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Unformatted text preview: Gary Leger. Marketing: Product Positioning and the Marketing Mix 1 Objectives: At the completion of this unit, students will be able to: 1. Define the concept of position. 2. Define the elements of the marketing mix a. Product b. Price c. Place d. Promotion 3. Describe the process by which a position statement and action plan based upon the four Ps of marketing are developed. 4. Demonstrate how the product mix can be used to create a favorable position for the product or service that they are marketing. Background: o This lesson plan is part of a larger unit on agricultural marketing. At this stage, students have already identified a product or service for which they are developing a marketing plan, and they have conducted market research to identify the physical characteristics of their product, the nature of the competition in the market, as well as tastes and preferences of consumers. Students have already developed marketing objectives for their plans (e.g., to increase sales by 100 percent, increase market awareness by 50 percent, etc.) based upon their marketing analysis. Students have already developed marketing teams to market those products/services. The following conventions have been used to make the lesson plans easier to follow: Information from overheads is typed in red ink. Discussion or dialogue in black ink and parenthetical information or description is in italics. o Key terms Marketing: Product Positioning and the Marketing Mix (Product, Price, Place and Promotion) Gary Leger, Agriculture Teacher Las Vegas, New Mexico 2006 Gary Leger. Marketing: Product Positioning and the Marketing Mix 2 Position Marketing Mix Product Price Place Promotion Action Plan Logistical Information o Time: 100 Minutes o Tools, Equipment, Supplies Variety of hats, costumes for each student Transparency masters: TM1. TM2. TM3. TM4. Copies of TM4 for each marketing team. o Resources: Chris G. Yorke, Agrimarketing Project. FFA, Marketing Plan Career Development Event, Rules and Format. Interest Approach. Before students arrive, place the box of costumes in the center of the room. These can include any costume props sports jerseys, welding helmets, lab coats, cowboy hats that will help students make a judgment about the occupation of other students. Ask students to select a costume as they enter the room. Once everyone has their costume, ask students to develop their first impression of the people in the room. Look around at your new classmates. What do you think of them? Take a few seconds and look at each person. What can you tell me about the person in the here elicit plausible first impressions of students....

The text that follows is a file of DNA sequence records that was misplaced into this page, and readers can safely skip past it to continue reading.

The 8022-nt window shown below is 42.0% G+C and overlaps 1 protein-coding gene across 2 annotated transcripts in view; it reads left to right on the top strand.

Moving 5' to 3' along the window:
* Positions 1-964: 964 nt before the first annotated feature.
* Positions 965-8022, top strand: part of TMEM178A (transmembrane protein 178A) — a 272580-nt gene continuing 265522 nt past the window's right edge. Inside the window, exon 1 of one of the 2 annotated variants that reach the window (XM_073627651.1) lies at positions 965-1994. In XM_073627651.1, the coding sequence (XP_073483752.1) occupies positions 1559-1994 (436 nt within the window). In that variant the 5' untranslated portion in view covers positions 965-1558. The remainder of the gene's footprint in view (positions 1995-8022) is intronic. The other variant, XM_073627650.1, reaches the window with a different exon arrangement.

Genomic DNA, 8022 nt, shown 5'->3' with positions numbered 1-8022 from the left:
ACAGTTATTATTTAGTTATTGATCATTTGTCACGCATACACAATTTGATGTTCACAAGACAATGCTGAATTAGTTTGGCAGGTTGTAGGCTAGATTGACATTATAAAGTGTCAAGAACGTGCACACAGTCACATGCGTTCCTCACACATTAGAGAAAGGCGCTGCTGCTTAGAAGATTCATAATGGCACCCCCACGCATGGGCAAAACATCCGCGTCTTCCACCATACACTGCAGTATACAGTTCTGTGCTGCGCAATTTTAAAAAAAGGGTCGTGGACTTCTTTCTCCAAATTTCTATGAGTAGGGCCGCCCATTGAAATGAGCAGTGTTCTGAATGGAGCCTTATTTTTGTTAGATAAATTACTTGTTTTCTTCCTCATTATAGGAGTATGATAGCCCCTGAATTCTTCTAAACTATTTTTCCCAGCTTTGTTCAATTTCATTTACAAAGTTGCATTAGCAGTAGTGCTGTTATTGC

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- Spring '10